THE Bulawayo City Council has warned ratepayers with accounts overdue for more than three months to settle them immediately or risk losing their properties to debt collectors.
Council senior public relations officer Nesisa Mpofu said attaching and selling people’s properties is the only option to recover money, but was quick to emphasise that this only applies to residents in three-month arrears.
“The attachment of property is the legally correct way to recover debts,” she said.
“It is used as a last resort after all attempts have failed to get the person to honor his or her obligations.”
Mpofu said bills warned ratepayers that if they default payment for more than two months then council could resort to legal action.
“The council bill states that if an account is overdue by 60 days or more, legal action may be taken without further notice,” she said.
“Council, therefore, targets amounts that are overdue. Residential properties owing $200 and above are handed over for the legal process.”
Council has engaged debt collectors to attach and auction properties belonging to defaulting ratepayers to recover nearly $90 million it is owed by residents and government departments, a move condemned by the Bulawayo Progressive Residents’ Association (Bpra).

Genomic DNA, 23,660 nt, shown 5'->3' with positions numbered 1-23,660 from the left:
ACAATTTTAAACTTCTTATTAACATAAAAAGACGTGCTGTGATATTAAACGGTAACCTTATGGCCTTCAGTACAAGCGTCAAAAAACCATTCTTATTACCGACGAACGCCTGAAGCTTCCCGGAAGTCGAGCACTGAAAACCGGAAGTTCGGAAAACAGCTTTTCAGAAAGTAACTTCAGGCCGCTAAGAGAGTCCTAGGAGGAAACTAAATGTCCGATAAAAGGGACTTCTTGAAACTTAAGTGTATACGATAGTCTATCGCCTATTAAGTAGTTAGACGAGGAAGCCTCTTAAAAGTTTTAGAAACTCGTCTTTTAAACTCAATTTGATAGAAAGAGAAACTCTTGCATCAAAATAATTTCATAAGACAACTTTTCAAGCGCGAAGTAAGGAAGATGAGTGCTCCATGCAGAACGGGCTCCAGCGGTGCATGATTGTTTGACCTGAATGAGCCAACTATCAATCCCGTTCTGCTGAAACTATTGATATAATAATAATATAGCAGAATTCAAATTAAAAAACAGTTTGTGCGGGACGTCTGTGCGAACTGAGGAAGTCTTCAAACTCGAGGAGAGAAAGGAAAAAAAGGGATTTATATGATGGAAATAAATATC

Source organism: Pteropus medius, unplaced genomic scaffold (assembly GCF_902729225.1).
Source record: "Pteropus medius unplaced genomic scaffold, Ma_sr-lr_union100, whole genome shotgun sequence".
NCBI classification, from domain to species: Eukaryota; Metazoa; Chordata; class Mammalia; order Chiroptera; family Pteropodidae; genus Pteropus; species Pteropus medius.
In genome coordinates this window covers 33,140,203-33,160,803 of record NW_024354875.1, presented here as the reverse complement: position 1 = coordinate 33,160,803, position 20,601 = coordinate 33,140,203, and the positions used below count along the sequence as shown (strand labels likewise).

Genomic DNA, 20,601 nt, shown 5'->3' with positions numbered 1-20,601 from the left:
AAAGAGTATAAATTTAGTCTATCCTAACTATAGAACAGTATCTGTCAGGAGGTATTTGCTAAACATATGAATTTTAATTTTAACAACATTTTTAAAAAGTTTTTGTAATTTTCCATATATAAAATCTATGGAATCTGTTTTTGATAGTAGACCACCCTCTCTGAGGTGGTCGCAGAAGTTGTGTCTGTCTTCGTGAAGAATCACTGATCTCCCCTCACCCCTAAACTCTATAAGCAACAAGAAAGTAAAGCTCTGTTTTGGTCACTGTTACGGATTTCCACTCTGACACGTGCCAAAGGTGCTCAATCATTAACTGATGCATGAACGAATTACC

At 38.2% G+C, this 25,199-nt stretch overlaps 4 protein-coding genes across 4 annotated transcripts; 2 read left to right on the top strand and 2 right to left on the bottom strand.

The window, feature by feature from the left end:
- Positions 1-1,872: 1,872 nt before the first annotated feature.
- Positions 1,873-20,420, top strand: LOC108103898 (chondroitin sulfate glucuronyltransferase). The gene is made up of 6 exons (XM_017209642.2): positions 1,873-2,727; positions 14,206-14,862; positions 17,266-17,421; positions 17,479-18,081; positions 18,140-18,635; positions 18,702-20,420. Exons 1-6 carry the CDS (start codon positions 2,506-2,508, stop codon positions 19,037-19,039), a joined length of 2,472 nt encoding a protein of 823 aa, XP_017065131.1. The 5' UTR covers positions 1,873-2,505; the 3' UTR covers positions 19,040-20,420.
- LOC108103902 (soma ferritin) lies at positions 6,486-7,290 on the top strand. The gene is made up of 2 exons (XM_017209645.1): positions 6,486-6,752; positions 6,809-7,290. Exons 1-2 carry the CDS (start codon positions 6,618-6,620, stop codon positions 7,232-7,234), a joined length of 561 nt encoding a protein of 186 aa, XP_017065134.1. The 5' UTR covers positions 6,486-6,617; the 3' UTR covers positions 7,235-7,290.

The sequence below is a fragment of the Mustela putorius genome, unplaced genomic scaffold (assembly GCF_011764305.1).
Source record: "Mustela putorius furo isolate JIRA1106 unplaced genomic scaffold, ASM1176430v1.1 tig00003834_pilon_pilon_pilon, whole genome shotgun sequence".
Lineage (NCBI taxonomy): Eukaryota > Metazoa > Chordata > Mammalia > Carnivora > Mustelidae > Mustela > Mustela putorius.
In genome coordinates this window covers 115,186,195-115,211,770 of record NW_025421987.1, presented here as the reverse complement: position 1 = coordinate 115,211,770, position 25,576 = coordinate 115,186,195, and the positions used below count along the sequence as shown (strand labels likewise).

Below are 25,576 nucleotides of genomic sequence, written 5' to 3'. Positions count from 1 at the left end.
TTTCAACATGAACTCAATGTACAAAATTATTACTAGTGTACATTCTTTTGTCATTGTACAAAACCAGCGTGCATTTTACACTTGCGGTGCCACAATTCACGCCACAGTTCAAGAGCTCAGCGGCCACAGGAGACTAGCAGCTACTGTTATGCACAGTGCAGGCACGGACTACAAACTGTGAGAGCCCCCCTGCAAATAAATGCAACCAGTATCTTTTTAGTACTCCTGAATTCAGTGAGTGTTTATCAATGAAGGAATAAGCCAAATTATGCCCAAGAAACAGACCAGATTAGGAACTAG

Some of the properties were auctioned on Friday.
The local authority has since rolled out a water disconnection exercise to ratepayers who owe it varying sums of money.
Bpra described the move as not only disheartening, but ludicrous and urged residents to mobilise and “to stop this madness”.
Emmanuel Ndlovu, the Bpra programmes manager, said although they encouraged residents to settle their bills, grabbing properties was inhuman.
“As a movement of concerned citizens, we demand that this stops and that council must learn to consult and to deal with problems in a manner that does not jeopardise relations between State and society,” he said.
“We urge all councillors to stand up now and speak against this inhuman, ludicrous move before residents take it upon themselves to stop this madness currently on display at City Hall.”
Ndlovu said what was further saddening was that council was using estimated meter readings to calculate how much residents owed, an allegation dismissed as false by the council spokesperson.
“Bills can only be investigated and rectified on an individual basis and those that come forward are assisted accordingly,” Mpofu noted. “Like we have previously stated, it is important that the Bpra not generalise issues for all accounts, as they have different peculiarities and cases.”
In Victoria Falls, residents owing the local authority will now do community service, slashing grass and other chores.